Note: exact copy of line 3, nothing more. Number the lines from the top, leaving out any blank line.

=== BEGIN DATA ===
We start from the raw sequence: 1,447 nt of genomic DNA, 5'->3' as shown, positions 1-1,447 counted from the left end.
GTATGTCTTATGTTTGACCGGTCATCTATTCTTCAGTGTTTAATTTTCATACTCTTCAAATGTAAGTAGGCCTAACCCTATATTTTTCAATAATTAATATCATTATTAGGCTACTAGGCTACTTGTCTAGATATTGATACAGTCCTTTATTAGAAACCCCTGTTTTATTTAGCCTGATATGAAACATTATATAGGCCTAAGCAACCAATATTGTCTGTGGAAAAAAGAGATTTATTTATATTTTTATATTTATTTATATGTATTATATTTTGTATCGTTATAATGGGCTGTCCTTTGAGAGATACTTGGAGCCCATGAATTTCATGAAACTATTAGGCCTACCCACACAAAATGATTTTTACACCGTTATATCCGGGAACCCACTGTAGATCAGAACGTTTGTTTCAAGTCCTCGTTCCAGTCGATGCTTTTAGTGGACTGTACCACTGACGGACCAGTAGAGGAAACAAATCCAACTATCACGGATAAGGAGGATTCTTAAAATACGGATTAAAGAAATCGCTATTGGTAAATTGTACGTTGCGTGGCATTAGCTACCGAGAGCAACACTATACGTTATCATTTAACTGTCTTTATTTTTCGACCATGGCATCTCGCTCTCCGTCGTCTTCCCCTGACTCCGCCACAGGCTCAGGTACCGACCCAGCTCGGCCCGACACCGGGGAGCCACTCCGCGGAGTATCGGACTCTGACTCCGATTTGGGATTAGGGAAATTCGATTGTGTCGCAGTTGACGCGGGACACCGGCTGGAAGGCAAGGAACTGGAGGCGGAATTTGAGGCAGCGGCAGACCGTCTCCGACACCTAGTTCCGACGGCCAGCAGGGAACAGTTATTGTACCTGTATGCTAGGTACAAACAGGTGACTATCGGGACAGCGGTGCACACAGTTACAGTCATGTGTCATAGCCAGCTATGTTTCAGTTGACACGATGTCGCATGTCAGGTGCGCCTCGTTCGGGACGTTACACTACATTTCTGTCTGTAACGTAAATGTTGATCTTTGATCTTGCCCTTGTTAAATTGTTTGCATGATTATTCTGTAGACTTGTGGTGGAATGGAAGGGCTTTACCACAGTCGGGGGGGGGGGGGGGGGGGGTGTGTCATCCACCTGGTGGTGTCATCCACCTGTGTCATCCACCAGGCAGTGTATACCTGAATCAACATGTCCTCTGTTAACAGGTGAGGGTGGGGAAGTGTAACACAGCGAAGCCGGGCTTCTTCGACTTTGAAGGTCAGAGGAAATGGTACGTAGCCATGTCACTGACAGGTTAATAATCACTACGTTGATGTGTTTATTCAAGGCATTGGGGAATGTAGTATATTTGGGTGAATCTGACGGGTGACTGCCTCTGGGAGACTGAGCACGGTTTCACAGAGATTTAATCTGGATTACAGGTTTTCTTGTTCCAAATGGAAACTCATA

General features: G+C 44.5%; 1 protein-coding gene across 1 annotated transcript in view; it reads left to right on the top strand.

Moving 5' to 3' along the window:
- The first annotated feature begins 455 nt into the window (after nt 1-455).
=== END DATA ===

General features: G+C 44.5%; 1 protein-coding gene across 1 annotated transcript in view; it reads left to right on the top strand.